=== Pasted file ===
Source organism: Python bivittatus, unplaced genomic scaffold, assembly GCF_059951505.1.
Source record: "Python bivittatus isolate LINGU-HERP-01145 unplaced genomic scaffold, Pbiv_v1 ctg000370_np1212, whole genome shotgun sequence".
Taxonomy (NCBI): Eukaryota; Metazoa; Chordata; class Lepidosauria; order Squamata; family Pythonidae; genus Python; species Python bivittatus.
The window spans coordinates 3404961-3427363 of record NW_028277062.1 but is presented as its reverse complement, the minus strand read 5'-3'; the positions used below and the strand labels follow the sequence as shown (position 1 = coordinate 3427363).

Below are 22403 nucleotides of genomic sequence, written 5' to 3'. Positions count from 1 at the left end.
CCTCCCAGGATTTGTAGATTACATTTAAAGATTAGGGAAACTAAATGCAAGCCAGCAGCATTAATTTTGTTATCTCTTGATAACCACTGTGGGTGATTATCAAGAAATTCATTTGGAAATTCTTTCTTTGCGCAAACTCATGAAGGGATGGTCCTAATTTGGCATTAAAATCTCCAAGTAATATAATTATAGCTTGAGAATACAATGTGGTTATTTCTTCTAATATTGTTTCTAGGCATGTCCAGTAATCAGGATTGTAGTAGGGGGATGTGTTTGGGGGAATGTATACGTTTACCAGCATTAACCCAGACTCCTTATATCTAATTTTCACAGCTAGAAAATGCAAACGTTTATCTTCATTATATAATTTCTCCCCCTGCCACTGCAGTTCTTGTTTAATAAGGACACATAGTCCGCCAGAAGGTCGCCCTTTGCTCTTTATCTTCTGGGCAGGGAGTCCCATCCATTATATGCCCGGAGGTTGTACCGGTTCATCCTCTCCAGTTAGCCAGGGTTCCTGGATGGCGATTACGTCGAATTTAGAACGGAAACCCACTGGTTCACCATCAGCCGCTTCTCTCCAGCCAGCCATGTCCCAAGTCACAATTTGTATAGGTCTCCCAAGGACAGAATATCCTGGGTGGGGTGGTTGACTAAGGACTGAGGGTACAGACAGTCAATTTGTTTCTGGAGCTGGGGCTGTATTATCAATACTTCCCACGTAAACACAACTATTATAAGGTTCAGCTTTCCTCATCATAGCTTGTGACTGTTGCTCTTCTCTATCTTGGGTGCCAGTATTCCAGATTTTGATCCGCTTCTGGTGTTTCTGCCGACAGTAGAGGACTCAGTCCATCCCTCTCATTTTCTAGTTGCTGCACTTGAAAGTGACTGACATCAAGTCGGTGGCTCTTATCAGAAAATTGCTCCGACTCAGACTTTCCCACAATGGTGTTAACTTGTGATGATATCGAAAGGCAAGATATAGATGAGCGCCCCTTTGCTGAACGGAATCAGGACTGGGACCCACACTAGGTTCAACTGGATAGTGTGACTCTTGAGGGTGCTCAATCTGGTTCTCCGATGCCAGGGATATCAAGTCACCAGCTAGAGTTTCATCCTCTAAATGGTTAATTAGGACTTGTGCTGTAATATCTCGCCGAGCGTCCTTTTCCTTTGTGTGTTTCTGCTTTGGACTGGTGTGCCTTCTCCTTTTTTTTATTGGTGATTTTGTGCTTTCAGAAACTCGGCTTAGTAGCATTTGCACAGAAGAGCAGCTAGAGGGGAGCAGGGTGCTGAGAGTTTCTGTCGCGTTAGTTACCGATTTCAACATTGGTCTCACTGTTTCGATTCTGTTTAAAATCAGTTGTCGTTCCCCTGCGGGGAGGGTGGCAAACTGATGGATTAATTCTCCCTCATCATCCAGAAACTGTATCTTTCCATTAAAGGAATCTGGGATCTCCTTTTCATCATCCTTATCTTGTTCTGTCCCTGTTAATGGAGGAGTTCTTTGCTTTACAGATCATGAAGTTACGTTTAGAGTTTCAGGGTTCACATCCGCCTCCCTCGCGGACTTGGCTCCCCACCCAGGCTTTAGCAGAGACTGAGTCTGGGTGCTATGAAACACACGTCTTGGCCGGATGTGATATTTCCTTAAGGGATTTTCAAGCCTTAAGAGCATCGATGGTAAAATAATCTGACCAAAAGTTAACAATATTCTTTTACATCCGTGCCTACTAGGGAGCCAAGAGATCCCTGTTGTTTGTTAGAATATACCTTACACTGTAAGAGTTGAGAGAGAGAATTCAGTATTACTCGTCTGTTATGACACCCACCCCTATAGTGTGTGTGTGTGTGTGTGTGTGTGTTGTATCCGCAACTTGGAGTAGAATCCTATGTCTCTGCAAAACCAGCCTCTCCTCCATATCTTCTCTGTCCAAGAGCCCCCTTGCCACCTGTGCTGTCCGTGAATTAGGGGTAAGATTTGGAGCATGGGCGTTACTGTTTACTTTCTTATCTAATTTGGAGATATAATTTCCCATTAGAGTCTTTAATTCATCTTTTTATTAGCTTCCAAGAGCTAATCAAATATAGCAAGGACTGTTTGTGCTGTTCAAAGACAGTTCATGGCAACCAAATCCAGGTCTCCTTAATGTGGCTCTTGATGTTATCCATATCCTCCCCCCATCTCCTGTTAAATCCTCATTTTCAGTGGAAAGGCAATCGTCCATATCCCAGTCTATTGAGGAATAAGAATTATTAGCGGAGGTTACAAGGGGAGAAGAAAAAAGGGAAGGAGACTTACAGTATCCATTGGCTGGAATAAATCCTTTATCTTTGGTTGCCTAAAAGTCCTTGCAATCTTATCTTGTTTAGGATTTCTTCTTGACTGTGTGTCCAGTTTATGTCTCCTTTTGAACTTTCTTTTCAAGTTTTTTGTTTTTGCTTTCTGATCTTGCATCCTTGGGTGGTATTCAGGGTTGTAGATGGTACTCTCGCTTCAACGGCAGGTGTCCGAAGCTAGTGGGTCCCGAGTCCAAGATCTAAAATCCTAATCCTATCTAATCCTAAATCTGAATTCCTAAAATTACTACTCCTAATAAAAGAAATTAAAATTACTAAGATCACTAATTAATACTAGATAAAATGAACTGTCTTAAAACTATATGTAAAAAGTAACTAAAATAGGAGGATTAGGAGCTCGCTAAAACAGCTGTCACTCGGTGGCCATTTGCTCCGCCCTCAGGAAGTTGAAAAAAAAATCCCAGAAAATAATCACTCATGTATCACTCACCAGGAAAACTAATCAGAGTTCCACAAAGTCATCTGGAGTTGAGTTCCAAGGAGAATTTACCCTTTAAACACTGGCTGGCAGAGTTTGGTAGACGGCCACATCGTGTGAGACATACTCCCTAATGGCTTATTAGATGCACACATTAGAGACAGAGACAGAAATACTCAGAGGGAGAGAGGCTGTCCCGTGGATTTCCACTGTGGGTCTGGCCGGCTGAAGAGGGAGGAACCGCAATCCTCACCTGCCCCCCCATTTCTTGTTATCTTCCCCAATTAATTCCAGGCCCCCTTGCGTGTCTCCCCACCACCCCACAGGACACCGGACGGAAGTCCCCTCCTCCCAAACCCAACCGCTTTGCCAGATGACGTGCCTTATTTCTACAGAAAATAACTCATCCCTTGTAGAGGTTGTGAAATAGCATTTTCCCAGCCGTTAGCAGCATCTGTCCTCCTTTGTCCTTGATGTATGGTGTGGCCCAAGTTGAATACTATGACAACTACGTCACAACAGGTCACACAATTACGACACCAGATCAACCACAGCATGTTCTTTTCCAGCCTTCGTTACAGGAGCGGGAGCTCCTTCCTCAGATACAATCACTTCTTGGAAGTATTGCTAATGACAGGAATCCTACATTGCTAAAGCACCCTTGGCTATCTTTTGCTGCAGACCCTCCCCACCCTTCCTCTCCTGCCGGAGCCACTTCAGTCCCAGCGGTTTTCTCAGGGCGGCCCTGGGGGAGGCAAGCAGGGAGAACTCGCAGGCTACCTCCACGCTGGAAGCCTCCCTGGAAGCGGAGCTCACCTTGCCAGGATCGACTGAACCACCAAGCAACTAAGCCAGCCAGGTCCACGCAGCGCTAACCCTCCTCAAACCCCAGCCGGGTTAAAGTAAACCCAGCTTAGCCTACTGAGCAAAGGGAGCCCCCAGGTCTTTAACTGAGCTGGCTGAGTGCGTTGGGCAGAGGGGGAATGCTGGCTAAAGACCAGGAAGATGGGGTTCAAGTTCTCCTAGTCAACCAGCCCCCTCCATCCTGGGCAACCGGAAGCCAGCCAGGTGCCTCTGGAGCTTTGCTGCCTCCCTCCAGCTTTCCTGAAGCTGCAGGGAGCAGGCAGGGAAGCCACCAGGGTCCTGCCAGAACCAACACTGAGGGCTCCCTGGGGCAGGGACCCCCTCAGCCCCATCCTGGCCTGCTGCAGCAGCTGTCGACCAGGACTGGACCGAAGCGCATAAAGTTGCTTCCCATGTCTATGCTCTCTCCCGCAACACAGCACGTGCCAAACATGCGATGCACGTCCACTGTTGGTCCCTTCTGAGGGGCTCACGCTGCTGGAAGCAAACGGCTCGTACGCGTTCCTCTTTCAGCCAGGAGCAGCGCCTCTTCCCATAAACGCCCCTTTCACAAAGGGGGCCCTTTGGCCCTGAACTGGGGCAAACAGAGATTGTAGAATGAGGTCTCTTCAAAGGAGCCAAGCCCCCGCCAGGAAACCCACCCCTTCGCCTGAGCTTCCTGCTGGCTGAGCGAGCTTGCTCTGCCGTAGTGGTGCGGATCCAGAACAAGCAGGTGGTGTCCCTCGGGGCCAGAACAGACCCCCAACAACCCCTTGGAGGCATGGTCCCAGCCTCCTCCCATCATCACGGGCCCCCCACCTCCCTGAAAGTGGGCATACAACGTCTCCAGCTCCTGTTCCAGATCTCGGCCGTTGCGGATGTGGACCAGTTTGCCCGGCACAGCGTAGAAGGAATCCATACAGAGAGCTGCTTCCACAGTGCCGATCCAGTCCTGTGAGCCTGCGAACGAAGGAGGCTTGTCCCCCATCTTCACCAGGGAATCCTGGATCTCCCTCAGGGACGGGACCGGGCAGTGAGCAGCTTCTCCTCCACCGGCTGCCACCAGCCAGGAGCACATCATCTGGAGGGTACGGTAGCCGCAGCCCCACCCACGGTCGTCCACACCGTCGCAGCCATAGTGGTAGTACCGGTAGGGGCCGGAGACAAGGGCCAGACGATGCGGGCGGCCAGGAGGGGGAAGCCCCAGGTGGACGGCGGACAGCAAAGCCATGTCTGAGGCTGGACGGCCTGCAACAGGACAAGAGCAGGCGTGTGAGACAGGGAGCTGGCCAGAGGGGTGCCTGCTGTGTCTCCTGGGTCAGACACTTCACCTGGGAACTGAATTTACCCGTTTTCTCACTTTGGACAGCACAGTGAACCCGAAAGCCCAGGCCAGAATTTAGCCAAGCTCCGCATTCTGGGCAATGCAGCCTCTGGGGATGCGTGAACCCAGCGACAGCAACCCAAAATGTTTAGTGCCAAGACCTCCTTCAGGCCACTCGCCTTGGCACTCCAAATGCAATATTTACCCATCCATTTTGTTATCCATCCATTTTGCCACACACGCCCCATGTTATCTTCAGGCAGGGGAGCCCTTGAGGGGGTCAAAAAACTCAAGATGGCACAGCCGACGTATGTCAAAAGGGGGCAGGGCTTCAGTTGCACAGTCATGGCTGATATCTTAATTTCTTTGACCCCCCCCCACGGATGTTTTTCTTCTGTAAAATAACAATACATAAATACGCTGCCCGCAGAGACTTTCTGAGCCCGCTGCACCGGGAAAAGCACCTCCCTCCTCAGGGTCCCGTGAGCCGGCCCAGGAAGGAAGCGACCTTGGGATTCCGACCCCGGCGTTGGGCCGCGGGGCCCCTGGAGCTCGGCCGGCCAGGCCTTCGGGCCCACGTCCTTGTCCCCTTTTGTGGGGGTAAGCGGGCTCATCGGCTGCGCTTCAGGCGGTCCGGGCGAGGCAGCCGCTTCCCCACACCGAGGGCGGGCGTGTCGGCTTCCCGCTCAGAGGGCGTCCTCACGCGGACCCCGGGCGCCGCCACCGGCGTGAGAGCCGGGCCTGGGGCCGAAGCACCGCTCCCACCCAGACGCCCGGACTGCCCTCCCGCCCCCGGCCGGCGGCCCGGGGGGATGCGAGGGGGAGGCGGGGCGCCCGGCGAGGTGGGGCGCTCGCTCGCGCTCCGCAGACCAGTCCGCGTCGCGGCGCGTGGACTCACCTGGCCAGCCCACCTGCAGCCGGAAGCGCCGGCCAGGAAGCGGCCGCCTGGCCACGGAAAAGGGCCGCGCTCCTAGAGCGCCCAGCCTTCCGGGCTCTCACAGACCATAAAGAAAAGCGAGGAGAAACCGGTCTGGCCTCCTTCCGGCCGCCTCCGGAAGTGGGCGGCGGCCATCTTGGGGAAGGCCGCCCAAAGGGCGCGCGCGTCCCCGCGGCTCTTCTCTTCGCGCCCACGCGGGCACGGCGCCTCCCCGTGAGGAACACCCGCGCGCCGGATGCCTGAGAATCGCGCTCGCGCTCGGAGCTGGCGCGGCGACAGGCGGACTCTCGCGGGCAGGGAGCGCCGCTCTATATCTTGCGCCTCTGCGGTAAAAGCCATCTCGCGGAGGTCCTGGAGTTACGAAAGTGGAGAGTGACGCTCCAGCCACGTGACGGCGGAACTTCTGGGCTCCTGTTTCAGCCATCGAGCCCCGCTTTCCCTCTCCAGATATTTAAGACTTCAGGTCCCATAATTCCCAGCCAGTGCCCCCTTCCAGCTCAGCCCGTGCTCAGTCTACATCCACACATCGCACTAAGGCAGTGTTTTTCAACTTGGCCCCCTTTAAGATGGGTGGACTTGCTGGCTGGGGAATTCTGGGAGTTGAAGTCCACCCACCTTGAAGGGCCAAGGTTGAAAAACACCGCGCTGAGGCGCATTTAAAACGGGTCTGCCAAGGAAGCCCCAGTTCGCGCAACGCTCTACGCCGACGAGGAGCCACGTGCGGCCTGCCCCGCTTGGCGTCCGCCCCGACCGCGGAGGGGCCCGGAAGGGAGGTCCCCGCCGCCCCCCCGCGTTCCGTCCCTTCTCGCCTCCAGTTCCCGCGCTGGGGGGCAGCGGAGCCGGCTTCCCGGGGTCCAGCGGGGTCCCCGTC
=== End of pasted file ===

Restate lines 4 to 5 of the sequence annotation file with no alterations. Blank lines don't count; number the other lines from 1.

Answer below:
The window spans coordinates 3404961-3427363 of record NW_028277062.1 but is presented as its reverse complement, the minus strand read 5'-3'; the positions used below and the strand labels follow the sequence as shown (position 1 = coordinate 3427363).

Below are 22403 nucleotides of genomic sequence, written 5' to 3'. Positions count from 1 at the left end.